NC Students and Teachers Earn More Than 100,000 Microsoft Certifications

Nearly three years after the launch of the nation’s first statewide Microsoft IT Academy, North Carolina students and teachers have earned more than 100,000 professional certifications through the innovative program. State Superintendent June Atkinson today joined Microsoft executives, teachers and students to announce and celebrate this milestone at Microsoft’s YouthSpark Connections event at the Friday Institute on the campus of North Carolina State University in Raleigh.

“During the past three years, North Carolina’s Microsoft IT Academy program has enabled students across the state to refine their technology skills so they are better prepared to enter college or the workplace,” said Atkinson. “Thanks to this partnership, our state is a national leader in providing students and teachers the opportunity to earn industry-recognized professional certifications, boost their resumes and become more competitive for jobs in today’s economy.”

The Microsoft IT Academy offers digital access to instructional curriculum and certifications that enable students to learn Microsoft computer programs such as Microsoft Word, PowerPoint, Excel and Access. Because the Academy includes computer-based instruction in addition to traditional instruction, students may take advantage of a variety of options in completing the programs at their own pace, both in the classroom and at home. Students earn certifications as a Microsoft Office Specialist (MOS) or a Microsoft Certified Professional (MCP) by completing the Microsoft IT Academy coursework and passing certification exams. Teachers also are able to obtain professional development and earn industry credentials through the program.

“We’re extremely proud of the accomplishments of students and teachers in North Carolina who have earned certification through the Microsoft IT Academy,” said Brian Field, general manager for the East Region of US Education at Microsoft. “We began this program with a mission to ensure that students from every background and in every county had the same opportunity to be Microsoft trained and certified. With the support of the local community, we’ve been able to accomplish that and more. The skills students have acquired are an integral part of our Science, Technology, Engineering and Math (STEM) learning programs and will help them compete globally for the jobs of the future.”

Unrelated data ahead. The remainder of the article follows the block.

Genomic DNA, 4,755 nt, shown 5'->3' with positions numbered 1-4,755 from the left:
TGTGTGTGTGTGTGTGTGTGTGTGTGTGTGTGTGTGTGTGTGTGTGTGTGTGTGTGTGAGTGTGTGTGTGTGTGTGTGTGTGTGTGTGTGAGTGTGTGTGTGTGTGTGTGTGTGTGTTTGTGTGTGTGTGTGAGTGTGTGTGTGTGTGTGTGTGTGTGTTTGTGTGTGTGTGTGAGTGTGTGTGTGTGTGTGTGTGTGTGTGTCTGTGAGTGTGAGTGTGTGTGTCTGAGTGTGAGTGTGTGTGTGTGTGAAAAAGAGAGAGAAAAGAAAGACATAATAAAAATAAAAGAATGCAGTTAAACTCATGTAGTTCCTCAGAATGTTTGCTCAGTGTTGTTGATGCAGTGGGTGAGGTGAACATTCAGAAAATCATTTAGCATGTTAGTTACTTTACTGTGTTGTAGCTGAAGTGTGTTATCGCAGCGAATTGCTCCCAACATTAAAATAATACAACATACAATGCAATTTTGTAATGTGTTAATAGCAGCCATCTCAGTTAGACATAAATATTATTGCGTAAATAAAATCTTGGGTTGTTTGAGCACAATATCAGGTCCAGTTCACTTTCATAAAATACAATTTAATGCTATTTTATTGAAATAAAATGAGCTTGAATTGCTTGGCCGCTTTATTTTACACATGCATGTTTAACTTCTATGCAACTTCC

In November 2010, Atkinson and former North Carolina State Board of Education Chairman Bill Harrison announced the new collaboration between the state and Microsoft that made North Carolina the first state in the country to offer the Microsoft IT Academy in all of its high schools. Schools in 29 counties piloted the program during the fall semester of 2010-11. The program extended to 72 counties that spring. It was implemented statewide in the fall of 2011.

Students who enroll in the Microsoft IT Academy can take two courses, one in Microsoft Word and PowerPoint, and one in Excel and Access. Currently, 51,000 students are enrolled in these two courses. This past fall, these Microsoft IT Academy courses replaced Computer Applications I, which was the state’s largest elective in Career and Technical Education. In the spring, the state began piloting courses in Microsoft SharePoint and Microsoft Outlook through a joint initiative of the state’s Department of Public Instruction and the North Carolina Virtual Public School using Microsoft IT Academy e-learning. It is anticipated that the pilot will launch in the spring of 2014.

Microsoft IT Academy has over 15,000 partner institutions worldwide in over 133 countries.

Vance County received nearly 400 certifications since 2010.